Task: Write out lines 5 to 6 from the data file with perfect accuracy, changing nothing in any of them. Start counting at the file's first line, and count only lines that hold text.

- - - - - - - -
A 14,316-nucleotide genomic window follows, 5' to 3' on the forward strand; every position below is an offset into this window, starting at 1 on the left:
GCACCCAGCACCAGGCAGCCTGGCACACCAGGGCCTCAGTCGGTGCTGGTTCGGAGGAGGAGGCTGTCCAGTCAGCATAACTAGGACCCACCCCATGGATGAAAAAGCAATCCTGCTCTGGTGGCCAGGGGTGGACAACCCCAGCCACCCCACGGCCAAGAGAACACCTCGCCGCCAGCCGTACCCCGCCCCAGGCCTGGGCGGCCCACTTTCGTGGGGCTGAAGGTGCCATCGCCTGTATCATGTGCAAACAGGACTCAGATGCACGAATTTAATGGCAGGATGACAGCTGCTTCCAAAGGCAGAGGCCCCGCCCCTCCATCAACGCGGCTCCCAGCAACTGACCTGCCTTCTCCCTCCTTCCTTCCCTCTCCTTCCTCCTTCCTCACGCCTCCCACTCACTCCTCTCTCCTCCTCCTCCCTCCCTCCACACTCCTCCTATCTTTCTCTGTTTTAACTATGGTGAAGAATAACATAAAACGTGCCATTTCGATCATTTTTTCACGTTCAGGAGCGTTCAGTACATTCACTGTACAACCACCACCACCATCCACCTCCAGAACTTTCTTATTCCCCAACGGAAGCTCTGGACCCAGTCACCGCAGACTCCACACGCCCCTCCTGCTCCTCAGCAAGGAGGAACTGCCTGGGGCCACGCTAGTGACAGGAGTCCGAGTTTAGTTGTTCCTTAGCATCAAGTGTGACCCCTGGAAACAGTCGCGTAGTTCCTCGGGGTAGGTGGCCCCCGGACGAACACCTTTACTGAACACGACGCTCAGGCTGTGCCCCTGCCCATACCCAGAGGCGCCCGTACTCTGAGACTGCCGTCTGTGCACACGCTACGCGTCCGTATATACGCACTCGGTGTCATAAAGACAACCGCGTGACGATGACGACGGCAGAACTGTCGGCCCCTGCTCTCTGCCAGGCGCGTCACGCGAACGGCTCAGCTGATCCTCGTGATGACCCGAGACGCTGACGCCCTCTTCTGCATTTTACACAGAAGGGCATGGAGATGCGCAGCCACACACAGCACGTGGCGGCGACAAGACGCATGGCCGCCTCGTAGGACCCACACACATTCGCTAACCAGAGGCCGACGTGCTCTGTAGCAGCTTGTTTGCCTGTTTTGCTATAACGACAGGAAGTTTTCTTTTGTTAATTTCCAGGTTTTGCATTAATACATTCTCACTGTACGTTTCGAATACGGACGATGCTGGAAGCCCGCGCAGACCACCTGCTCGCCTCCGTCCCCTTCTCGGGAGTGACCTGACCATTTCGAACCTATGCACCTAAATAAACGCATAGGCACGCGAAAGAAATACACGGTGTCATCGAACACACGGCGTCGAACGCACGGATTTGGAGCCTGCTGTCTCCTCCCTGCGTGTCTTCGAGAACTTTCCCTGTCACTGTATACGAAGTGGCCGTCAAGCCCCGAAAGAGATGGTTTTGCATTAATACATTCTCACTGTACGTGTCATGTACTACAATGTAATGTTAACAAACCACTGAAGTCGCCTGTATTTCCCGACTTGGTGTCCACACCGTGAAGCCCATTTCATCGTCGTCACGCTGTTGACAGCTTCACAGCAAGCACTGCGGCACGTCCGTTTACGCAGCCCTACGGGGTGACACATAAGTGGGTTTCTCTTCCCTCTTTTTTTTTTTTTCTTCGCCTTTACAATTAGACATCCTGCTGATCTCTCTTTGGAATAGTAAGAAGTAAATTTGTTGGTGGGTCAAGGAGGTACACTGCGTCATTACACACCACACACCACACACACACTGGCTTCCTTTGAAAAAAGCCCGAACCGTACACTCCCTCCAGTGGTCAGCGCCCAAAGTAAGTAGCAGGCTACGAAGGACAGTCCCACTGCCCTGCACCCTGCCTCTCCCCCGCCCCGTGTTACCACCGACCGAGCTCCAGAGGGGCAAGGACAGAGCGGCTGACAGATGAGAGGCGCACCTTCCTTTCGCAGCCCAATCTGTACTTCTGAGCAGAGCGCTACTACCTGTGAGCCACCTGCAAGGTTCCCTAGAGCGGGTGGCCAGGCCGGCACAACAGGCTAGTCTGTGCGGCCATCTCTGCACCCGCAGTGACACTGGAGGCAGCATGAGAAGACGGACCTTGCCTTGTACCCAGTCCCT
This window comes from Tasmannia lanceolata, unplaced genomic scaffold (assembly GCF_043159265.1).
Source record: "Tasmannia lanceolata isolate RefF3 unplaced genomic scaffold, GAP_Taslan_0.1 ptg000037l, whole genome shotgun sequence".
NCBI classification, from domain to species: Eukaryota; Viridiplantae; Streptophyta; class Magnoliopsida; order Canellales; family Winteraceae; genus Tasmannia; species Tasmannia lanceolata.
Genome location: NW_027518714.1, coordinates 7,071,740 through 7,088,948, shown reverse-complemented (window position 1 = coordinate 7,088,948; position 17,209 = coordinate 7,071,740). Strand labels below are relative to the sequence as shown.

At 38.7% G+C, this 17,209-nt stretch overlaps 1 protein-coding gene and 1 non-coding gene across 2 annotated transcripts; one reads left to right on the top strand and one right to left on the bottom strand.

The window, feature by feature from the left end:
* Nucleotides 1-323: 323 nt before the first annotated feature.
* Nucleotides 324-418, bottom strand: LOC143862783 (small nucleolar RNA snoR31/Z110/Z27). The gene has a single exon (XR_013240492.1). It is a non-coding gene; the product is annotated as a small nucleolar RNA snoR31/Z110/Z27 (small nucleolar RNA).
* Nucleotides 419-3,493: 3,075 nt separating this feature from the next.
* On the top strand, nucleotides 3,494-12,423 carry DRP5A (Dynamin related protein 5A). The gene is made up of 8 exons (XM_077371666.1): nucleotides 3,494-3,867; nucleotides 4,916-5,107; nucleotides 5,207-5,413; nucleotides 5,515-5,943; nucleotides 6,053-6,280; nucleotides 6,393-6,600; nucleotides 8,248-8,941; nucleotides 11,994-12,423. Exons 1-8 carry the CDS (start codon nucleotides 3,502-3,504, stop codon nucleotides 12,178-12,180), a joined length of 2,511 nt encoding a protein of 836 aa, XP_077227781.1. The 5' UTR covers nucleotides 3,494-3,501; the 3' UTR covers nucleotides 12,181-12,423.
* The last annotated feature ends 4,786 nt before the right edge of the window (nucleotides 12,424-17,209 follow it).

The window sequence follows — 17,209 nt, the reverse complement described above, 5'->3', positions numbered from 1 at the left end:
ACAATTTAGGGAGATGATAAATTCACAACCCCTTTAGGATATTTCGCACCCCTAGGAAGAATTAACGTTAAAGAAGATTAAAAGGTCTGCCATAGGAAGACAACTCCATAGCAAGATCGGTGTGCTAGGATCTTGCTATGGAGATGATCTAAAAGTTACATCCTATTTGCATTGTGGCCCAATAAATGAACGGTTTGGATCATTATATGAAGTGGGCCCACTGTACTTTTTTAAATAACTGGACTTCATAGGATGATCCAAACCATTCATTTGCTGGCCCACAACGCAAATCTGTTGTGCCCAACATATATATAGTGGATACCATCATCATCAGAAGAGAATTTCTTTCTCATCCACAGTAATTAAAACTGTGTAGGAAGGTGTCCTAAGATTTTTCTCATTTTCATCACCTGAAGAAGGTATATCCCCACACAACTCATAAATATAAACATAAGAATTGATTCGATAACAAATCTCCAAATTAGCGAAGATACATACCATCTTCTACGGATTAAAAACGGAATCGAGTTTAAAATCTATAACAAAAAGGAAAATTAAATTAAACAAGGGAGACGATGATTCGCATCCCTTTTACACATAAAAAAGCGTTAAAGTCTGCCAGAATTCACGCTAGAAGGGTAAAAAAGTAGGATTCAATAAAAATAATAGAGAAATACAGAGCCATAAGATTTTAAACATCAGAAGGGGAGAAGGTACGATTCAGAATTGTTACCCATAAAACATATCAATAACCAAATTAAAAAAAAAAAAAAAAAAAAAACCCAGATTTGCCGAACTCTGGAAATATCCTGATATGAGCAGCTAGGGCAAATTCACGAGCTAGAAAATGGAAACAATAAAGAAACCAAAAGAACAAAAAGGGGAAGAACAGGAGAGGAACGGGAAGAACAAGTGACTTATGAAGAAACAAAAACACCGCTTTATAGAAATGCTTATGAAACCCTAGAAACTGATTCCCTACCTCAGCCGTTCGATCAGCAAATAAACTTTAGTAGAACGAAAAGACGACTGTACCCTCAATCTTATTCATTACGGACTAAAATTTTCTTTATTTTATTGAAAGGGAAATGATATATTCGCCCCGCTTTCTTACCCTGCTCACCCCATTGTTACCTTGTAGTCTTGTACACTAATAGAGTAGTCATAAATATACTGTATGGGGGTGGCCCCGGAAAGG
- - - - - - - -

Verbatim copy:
NCBI classification, from domain to species: Eukaryota; Viridiplantae; Streptophyta; class Magnoliopsida; order Canellales; family Winteraceae; genus Tasmannia; species Tasmannia lanceolata.
Genome location: NW_027518714.1, coordinates 7,071,740 through 7,088,948, shown reverse-complemented (window position 1 = coordinate 7,088,948; position 17,209 = coordinate 7,071,740). Strand labels below are relative to the sequence as shown.